Cool or Not Cool?

Starshine’s Teenage Son Wonders Why “Old” People Don’t Even Try to Be Cool

Sometimes my kids ask me questions that rattle my mind like a cold, brass church bell. My skull had only just stopped reverberating from their last confounding query (“Mom, what does nothing look like?”) when my teenager riddled me this: “Why don’t old people at least try to be cool?”

It was an honest question, and it struck me as kind of brilliant — in the way that one often chooses to focus on her children’s refreshing curiosity rather than dwell on their astounding lack of manners or perspective.

Starshine Roshell

I considered telling him that the answer lies in simple physics: Cool is a fast-moving target. And old people are slow. Then it occurred to me that by “old people,” he might very well mean me. I needed more information.

“If they would just put on a pair of skinny jeans and a V-neck T-shirt,” my son said, “they’d be cool.”

“According to whom?” I asked, cautiously. The parenting books say that active listening encourages your kids to speak openly. They also say it’s bad to call them idiots. So I listened.

“According to us,” he said. “To my generation.”

“Well,” I offered, “it’s because we — er, they — don’t care what you think of them.”

“I know. That’s my point,” he countered. “Why don’t they?”

“Because it’s not worth any effort to them,” I retorted. “They see no value in earning your admiration. They don’t feel the need to seem cool to you.”

“But they could!” he insisted. “They could seem cool if they tried.”

It went round and round like this, him unable to fathom why anyone wouldn’t want to impress his inexperienced, judgmental, and capricious peers — and me unable to recall why I had thought, for a brief moment, that his question was smart.

I sought advice from, ahem, old friends: “Remind me why old people don’t try to be cool.”

Their responses:

“Because when we do, it backfires. Look at Jon Gosselin.”

“Because our generation is still so freaking cool that adapting for his would be a compromise in quality.”

“Isn’t trying to be cool totally uncool?”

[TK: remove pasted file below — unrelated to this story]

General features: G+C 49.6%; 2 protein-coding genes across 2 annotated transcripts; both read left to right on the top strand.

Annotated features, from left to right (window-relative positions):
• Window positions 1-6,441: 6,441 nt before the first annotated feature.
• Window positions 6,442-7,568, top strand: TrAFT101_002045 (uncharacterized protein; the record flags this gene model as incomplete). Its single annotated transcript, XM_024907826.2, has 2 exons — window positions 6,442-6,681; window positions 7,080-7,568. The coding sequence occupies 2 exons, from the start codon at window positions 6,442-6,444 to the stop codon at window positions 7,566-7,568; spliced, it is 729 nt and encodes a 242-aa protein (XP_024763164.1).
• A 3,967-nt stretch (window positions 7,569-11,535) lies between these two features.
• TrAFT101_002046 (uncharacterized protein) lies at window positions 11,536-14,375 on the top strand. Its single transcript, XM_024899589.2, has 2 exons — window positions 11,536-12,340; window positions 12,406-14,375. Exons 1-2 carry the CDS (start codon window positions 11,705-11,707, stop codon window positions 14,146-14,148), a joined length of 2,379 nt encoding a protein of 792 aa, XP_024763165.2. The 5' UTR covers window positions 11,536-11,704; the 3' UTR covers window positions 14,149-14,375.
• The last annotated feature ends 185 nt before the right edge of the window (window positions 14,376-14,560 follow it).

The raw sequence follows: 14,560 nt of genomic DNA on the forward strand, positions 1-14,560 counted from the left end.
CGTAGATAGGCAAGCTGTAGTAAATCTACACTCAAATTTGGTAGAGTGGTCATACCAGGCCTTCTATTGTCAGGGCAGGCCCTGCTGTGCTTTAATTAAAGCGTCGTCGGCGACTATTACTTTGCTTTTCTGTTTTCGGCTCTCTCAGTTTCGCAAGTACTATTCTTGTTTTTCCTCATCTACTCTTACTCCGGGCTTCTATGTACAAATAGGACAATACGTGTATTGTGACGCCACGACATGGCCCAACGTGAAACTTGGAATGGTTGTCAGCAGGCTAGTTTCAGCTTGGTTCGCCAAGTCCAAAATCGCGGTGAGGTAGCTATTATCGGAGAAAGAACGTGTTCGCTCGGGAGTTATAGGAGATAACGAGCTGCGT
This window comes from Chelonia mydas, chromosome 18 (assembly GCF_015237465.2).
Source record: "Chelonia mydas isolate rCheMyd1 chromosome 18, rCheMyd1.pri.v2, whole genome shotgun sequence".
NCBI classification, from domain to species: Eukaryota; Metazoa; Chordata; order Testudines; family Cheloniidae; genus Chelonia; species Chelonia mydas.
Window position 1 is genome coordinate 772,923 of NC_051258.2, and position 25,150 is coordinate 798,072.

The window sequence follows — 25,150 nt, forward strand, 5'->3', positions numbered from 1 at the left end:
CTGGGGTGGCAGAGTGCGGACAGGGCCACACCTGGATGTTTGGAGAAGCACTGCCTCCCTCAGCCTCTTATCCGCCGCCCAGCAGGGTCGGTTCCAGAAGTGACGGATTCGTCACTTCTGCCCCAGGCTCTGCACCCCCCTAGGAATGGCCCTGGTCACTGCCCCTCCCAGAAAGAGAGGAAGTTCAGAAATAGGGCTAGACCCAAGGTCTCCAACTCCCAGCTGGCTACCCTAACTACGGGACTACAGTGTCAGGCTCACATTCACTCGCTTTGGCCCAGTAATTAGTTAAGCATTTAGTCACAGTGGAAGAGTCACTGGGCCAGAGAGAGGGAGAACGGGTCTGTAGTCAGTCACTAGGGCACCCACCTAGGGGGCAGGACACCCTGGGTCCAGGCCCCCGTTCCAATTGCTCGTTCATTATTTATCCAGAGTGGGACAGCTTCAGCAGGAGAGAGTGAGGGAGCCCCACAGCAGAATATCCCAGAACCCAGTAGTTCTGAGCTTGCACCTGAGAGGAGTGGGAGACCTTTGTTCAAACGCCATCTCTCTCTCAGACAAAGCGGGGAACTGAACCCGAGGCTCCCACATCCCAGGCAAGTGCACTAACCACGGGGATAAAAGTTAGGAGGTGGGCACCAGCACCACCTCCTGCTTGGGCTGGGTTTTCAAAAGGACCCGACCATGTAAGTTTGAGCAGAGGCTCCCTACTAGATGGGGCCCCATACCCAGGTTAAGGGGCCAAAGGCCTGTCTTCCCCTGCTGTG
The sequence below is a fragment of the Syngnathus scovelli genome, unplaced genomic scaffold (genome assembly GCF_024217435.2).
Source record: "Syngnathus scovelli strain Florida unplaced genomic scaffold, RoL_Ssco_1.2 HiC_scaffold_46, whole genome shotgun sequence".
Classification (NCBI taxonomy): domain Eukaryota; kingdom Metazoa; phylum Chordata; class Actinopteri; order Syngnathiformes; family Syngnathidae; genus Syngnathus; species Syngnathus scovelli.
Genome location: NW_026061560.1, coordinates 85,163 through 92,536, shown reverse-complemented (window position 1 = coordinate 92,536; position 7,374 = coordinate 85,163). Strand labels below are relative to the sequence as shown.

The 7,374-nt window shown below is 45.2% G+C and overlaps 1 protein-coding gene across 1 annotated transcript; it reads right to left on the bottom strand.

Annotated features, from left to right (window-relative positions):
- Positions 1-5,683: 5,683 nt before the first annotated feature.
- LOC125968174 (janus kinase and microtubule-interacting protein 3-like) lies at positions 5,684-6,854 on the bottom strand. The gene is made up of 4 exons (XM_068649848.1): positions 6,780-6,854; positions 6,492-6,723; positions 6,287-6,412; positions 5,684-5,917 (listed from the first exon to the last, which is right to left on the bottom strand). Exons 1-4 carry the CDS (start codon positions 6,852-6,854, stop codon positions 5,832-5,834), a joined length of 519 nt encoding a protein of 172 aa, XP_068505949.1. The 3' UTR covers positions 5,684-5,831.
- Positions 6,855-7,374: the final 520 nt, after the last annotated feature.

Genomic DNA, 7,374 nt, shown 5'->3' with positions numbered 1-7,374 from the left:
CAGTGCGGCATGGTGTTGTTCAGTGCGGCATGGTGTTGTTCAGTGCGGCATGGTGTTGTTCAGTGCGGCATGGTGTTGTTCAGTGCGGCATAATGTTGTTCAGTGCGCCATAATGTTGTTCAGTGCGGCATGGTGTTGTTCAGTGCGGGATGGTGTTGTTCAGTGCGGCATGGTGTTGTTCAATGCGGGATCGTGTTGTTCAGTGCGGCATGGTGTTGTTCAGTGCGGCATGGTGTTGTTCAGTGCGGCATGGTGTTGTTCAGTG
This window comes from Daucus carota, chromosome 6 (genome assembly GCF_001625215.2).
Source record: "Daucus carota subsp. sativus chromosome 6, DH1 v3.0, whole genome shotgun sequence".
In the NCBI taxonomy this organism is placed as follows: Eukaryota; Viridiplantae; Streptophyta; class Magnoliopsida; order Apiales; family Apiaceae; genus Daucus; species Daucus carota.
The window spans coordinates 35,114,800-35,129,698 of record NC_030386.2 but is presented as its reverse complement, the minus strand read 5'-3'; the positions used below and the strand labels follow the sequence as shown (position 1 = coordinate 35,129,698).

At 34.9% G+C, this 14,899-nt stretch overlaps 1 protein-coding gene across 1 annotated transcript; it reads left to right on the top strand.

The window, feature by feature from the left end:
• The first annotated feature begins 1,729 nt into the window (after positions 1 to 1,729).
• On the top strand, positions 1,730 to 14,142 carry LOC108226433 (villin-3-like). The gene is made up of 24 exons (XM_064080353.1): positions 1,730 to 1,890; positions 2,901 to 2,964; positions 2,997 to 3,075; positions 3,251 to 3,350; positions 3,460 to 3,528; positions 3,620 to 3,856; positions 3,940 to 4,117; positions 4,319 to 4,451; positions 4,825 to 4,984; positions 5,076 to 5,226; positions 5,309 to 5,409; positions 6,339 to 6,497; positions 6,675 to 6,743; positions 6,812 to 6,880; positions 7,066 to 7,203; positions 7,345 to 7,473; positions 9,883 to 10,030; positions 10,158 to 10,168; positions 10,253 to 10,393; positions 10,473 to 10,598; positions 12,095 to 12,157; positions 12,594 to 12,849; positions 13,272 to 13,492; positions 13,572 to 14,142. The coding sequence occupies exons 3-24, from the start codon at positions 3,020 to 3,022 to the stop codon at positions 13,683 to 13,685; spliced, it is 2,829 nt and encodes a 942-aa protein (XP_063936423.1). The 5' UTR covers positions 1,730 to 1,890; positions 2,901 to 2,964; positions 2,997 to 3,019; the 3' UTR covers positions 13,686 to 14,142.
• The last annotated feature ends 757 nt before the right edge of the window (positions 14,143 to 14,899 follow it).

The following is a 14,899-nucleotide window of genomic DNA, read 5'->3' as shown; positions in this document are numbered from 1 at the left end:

“But … I do try!”

And bingo, that did it. Their disparate comebacks reminded me of why I had thought my son’s inquiry so ingenious from the start: because it answers more questions than it poses.

Why don’t old people at least try to be cool? The question itself is a treatise on what it means to chase cool: The erroneous assumption that one group defines cool. Owns it. The faulty reasoning that another group wants a piece of it. Or is even aware of it. The mistaken belief that cool can be faked. Some day, when my son is old people, he’ll realize that cool isn’t the cut of your clothing (especially if your clothing is skinny jeans). But neither is it a “state of mind” or whatever nonsense we old people tell ourselves to feel better about being socially irrelevant. Cool is whatever you don’t have and can’t truly get; it’s the audacious style, enviable skill, and unorthodox outlook that’s just barely — but forever — out of your reach.

Eventually my kid will learn that cool is a punishing paradox: that chasing it is a fool’s errand because the damned thing won’t be caught, and if it could, it wouldn’t be worth having in the first place.

He’ll discover that it’s shifty and ephemeral, and that from birth to death, there’s not a single point on life’s continuum where you can get a clear, full-frontal view of cool — no vantage point that isn’t blocked by bias, shaded by age, or blurred by loyalty. He’ll understand, finally, that cool is a restless little bastard, a transitory trophy, a mirage in the desert.

And it will rattle his mind.

Starshine Roshell is the author of Wife on the Edge.

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